Rich countries are ‘pushing back’ on paying for climate damage at COP26.

At COP26, vulnerable countries claim that wealthy countries are resisting their attempts to collect compensation for the damage caused by climate change.

Poorer countries believe it is vital that compensation for loss and damage be included in this week’s talks.

Negotiators agreed to address the issue in Paris in 2015, but they couldn’t agree on who should pay for it.

Rich countries are said to be reluctant to make any pledges because they do not want to be held liable and risk being sued.

Developing countries say that wealthy nations are to blame for the majority of today’s climate change effects because they began emitting carbon far earlier than the rest of the globe.

“For affluent countries, loss and harm are still taboo,” said Alpha Oumar Kaloga, one of the Africa Group’s chief negotiators, who also represents Guinea in the Least Developed Countries bloc (LDC). The LDC bloc includes 46 countries, the majority of which are in Africa.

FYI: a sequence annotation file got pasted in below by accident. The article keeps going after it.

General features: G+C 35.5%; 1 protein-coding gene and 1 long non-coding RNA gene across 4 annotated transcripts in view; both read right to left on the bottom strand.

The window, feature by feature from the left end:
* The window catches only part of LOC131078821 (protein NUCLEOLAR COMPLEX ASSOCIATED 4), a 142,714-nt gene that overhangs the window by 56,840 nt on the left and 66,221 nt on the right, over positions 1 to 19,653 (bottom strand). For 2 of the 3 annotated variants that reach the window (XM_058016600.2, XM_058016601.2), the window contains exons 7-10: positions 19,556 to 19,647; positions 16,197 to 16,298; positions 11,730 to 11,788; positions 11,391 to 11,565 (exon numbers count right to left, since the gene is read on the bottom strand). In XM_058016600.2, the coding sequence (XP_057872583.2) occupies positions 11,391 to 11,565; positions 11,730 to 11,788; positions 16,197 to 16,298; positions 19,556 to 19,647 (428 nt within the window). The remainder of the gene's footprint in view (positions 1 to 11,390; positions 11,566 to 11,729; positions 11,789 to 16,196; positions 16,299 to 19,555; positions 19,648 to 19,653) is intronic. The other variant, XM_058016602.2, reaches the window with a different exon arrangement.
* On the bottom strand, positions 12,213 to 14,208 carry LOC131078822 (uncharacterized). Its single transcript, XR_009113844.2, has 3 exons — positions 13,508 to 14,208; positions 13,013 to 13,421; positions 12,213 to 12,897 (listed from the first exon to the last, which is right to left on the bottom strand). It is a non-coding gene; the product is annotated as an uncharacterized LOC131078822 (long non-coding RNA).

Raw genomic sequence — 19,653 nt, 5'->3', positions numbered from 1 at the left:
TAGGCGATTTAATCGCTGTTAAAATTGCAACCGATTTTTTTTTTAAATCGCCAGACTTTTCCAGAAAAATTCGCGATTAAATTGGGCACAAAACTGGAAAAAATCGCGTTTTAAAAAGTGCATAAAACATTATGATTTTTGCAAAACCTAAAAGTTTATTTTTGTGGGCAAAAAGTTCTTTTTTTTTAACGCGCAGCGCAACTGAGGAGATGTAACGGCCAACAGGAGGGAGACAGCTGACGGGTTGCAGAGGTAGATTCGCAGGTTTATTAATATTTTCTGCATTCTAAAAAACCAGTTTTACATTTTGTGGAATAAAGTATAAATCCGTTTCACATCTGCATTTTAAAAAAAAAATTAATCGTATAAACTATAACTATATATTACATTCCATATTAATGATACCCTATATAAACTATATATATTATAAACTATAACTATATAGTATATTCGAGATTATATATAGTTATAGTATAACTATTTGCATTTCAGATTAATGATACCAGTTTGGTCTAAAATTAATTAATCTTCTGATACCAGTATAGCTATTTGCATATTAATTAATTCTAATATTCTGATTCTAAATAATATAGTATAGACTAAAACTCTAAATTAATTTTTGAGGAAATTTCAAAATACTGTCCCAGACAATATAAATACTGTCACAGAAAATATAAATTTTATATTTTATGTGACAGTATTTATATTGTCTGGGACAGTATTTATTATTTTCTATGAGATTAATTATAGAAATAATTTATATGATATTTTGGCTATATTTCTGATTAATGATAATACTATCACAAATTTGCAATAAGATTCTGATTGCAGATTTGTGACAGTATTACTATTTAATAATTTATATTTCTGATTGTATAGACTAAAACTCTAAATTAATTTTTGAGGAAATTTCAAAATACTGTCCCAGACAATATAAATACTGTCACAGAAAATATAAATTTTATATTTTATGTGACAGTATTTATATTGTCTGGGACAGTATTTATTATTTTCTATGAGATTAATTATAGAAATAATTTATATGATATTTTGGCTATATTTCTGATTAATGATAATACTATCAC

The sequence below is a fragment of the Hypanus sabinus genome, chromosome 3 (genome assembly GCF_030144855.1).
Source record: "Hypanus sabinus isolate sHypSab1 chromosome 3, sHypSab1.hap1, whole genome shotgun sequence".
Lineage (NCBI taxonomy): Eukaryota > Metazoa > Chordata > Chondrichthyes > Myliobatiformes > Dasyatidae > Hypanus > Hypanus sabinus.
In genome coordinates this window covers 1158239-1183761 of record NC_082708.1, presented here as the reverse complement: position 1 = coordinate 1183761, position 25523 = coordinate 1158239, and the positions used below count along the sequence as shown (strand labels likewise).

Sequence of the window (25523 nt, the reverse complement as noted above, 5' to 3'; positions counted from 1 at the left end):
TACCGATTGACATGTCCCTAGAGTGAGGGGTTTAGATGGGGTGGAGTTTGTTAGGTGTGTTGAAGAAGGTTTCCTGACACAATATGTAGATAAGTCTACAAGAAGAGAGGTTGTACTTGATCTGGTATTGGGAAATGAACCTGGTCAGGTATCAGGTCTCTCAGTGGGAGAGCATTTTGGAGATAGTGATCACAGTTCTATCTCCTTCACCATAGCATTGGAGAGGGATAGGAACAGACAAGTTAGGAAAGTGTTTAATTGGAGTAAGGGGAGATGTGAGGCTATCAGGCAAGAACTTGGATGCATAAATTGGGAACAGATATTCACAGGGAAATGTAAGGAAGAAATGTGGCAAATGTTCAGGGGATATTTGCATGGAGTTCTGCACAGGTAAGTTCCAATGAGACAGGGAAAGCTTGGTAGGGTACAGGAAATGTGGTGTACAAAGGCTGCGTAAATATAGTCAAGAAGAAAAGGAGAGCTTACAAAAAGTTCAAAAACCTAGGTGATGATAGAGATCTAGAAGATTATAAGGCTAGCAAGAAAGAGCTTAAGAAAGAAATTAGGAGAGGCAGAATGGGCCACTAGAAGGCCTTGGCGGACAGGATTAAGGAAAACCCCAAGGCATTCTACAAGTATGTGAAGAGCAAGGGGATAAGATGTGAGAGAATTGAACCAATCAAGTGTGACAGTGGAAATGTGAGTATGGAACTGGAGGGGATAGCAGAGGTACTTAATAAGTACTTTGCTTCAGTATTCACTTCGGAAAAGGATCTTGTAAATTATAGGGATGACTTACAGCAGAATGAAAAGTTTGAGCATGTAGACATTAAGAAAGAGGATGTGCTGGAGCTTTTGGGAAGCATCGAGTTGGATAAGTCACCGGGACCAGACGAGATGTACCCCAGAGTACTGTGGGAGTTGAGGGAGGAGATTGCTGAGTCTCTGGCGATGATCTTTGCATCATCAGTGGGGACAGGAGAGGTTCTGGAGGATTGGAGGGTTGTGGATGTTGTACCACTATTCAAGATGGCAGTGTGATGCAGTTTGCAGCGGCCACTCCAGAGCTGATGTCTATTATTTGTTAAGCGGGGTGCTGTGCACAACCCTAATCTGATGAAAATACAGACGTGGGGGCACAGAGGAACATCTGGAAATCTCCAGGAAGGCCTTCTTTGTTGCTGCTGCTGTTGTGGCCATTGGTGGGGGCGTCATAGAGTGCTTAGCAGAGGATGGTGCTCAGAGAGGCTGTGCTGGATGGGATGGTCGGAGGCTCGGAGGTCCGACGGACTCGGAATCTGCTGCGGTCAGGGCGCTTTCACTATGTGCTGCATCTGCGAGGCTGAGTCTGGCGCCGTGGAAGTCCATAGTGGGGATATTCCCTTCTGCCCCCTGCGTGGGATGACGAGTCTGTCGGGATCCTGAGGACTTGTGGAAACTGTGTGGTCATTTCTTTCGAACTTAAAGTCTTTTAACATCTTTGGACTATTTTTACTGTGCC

“We have frequently argued during discussions that loss and damage should be stated in a distinct column in rich nations’ climate finance reporting documents, because such losses and damages occur all across the world,” Mr Kaloga added.

Rich countries’ behind-closed-door resistance is especially aggravating when they’re “talking about transparency in this whole process” at the same time.

According to a report released this year by the Organisation for Economic Co-operation and Development (OECD), about 25% of climate finance from developed countries went towards adaptation in 2019, such as preparing for extreme weather events or building seawalls, while the rest was used to fund carbon-reduction projects.

Poor countries claim that climate change is having such tremendous impact on communities that they can no longer adapt and require financial assistance to rebuild or relocate.

The UK has been coordinating the discussions as the COP presidency holder. According to a spokeswoman, the UK is “listening to all parties’ opinions and the final text will be reached by consensus.”

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